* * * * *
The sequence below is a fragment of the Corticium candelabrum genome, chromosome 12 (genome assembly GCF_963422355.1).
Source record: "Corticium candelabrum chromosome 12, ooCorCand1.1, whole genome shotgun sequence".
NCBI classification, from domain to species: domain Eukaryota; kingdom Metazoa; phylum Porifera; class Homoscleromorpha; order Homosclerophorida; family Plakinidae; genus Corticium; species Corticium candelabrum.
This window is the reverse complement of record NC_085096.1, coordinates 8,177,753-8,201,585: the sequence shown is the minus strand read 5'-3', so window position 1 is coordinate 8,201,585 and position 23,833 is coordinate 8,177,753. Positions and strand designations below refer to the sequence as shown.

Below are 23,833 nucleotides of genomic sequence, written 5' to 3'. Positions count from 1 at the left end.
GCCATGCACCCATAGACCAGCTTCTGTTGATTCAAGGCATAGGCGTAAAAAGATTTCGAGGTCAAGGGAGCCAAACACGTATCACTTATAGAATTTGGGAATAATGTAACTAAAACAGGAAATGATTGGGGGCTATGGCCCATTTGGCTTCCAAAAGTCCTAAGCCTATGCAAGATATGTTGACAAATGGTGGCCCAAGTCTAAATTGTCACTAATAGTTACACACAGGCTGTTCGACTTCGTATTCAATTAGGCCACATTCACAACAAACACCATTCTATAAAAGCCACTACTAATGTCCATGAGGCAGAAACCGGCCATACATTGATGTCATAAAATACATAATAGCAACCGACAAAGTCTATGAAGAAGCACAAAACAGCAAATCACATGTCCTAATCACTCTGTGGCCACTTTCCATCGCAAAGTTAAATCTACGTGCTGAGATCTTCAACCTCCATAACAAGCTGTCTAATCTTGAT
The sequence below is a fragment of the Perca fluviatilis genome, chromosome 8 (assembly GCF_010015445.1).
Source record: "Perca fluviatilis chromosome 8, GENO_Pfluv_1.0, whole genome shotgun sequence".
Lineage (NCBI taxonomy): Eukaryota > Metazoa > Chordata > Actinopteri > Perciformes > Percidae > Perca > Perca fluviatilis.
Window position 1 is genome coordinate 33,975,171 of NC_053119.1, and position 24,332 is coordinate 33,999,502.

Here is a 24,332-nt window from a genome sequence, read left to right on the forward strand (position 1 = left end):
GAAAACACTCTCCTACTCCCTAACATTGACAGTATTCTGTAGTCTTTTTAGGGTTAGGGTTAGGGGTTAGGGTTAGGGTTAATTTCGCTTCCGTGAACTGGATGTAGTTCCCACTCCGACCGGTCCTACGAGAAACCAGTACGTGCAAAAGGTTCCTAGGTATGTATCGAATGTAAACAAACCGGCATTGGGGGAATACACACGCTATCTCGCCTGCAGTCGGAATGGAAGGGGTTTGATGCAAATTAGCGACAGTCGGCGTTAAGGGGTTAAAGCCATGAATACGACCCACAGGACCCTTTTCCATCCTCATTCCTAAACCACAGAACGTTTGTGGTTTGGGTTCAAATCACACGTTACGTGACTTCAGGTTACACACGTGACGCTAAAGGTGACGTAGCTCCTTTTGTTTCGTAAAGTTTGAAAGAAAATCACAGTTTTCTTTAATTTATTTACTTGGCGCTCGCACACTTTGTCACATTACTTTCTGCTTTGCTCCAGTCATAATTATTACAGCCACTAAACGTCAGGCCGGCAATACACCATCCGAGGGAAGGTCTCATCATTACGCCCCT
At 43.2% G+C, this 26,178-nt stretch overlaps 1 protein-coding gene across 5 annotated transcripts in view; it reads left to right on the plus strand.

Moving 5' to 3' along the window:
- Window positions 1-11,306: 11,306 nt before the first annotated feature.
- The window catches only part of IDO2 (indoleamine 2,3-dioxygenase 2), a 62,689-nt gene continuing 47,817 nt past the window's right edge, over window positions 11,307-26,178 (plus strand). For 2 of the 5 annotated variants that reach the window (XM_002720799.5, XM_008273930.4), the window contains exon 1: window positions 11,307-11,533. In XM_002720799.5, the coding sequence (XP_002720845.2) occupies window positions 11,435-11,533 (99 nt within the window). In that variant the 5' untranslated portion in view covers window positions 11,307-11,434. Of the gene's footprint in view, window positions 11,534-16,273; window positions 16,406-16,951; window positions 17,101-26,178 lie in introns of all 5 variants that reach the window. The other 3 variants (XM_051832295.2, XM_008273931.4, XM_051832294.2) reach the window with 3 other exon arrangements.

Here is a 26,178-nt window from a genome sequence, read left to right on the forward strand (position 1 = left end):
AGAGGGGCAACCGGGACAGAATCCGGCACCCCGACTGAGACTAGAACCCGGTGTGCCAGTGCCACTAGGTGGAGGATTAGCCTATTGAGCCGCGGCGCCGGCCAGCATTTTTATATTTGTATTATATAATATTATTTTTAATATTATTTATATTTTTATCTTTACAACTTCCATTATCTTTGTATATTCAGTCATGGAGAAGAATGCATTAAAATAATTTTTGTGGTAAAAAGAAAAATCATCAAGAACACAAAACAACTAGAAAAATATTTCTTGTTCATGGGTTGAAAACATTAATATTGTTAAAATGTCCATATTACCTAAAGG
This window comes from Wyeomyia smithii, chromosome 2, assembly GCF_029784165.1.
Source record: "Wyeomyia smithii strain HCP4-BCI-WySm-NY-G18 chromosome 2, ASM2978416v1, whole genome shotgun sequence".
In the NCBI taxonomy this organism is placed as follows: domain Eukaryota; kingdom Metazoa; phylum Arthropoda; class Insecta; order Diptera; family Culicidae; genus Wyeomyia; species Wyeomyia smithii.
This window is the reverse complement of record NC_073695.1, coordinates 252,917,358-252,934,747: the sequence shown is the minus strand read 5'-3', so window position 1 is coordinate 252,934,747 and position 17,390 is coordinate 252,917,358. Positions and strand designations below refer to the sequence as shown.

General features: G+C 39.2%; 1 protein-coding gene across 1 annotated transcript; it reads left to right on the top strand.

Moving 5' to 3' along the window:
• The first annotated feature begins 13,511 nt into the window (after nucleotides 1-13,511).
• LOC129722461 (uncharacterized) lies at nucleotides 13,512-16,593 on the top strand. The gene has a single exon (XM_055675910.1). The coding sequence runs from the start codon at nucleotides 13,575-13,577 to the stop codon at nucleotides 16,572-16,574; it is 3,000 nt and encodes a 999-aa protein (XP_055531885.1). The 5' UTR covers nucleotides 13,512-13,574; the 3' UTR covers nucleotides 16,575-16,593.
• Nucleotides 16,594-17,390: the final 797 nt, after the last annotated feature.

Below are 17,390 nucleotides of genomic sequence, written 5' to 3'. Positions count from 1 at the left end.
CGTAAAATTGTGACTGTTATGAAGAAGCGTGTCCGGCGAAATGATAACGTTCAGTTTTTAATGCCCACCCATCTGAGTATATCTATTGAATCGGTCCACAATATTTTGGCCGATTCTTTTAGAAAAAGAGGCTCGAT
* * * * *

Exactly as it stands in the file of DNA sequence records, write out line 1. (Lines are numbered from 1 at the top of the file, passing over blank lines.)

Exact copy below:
The sequence below is a fragment of the Corticium candelabrum genome, chromosome 12 (genome assembly GCF_963422355.1).